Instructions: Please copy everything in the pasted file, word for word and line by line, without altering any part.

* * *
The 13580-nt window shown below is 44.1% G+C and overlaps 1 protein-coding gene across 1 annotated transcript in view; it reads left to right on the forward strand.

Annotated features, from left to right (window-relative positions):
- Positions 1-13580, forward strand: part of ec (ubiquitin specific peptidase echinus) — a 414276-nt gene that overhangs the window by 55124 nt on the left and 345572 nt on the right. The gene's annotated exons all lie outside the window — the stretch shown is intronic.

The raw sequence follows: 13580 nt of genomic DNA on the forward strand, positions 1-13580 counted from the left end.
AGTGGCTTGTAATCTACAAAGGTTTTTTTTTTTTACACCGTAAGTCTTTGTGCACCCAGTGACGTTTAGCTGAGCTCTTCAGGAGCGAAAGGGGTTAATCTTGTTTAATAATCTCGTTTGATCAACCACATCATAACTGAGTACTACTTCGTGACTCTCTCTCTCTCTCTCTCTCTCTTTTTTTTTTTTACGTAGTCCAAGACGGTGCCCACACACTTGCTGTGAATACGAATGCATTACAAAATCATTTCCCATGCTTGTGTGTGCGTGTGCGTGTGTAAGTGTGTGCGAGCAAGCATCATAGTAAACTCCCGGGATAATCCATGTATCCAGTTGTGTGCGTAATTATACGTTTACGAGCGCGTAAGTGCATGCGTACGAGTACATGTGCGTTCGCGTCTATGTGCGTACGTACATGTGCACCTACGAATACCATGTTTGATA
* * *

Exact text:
The 13580-nt window shown below is 44.1% G+C and overlaps 1 protein-coding gene across 1 annotated transcript in view; it reads left to right on the forward strand.

Annotated features, from left to right (window-relative positions):
- Positions 1-13580, forward strand: part of ec (ubiquitin specific peptidase echinus) — a 414276-nt gene that overhangs the window by 55124 nt on the left and 345572 nt on the right. The gene's annotated exons all lie outside the window — the stretch shown is intronic.

The raw sequence follows: 13580 nt of genomic DNA on the forward strand, positions 1-13580 counted from the left end.
AGTGGCTTGTAATCTACAAAGGTTTTTTTTTTTTACACCGTAAGTCTTTGTGCACCCAGTGACGTTTAGCTGAGCTCTTCAGGAGCGAAAGGGGTTAATCTTGTTTAATAATCTCGTTTGATCAACCACATCATAACTGAGTACTACTTCGTGACTCTCTCTCTCTCTCTCTCTCTCTTTTTTTTTTTTACGTAGTCCAAGACGGTGCCCACACACTTGCTGTGAATACGAATGCATTACAAAATCATTTCCCATGCTTGTGTGTGCGTGTGCGTGTGTAAGTGTGTGCGAGCAAGCATCATAGTAAACTCCCGGGATAATCCATGTATCCAGTTGTGTGCGTAATTATACGTTTACGAGCGCGTAAGTGCATGCGTACGAGTACATGTGCGTTCGCGTCTATGTGCGTACGTACATGTGCACCTACGAATACCATGTTTGATA